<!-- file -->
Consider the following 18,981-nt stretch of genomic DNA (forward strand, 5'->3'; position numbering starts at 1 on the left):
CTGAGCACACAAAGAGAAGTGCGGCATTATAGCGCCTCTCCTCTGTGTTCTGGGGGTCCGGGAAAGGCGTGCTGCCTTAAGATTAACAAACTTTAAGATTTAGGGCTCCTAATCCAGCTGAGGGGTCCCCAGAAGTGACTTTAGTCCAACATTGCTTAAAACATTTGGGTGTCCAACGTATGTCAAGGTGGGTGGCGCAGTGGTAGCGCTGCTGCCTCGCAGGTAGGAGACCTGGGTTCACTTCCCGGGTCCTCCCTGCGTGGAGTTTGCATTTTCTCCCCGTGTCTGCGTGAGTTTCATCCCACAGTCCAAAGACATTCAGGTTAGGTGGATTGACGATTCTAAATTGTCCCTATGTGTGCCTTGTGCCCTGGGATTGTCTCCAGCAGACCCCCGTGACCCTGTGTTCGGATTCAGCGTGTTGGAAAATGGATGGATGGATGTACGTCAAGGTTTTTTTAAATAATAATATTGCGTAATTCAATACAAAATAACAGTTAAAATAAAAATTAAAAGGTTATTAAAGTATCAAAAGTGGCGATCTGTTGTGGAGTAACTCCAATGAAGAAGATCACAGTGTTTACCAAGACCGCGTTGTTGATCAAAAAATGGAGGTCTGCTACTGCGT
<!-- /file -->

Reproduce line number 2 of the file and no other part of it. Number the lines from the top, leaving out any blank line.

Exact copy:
CTGAGCACACAAAGAGAAGTGCGGCATTATAGCGCCTCTCCTCTGTGTTCTGGGGGTCCGGGAAAGGCGTGCTGCCTTAAGATTAACAAACTTTAAGATTTAGGGCTCCTAATCCAGCTGAGGGGTCCCCAGAAGTGACTTTAGTCCAACATTGCTTAAAACATTTGGGTGTCCAACGTATGTCAAGGTGGGTGGCGCAGTGGTAGCGCTGCTGCCTCGCAGGTAGGAGACCTGGGTTCACTTCCCGGGTCCTCCCTGCGTGGAGTTTGCATTTTCTCCCCGTGTCTGCGTGAGTTTCATCCCACAGTCCAAAGACATTCAGGTTAGGTGGATTGACGATTCTAAATTGTCCCTATGTGTGCCTTGTGCCCTGGGATTGTCTCCAGCAGACCCCCGTGACCCTGTGTTCGGATTCAGCGTGTTGGAAAATGGATGGATGGATGTACGTCAAGGTTTTTTTAAATAATAATATTGCGTAATTCAATACAAAATAACAGTTAAAATAAAAATTAAAAGGTTATTAAAGTATCAAAAGTGGCGATCTGTTGTGGAGTAACTCCAATGAAGAAGATCACAGTGTTTACCAAGACCGCGTTGTTGATCAAAAAATGGAGGTCTGCTACTGCGT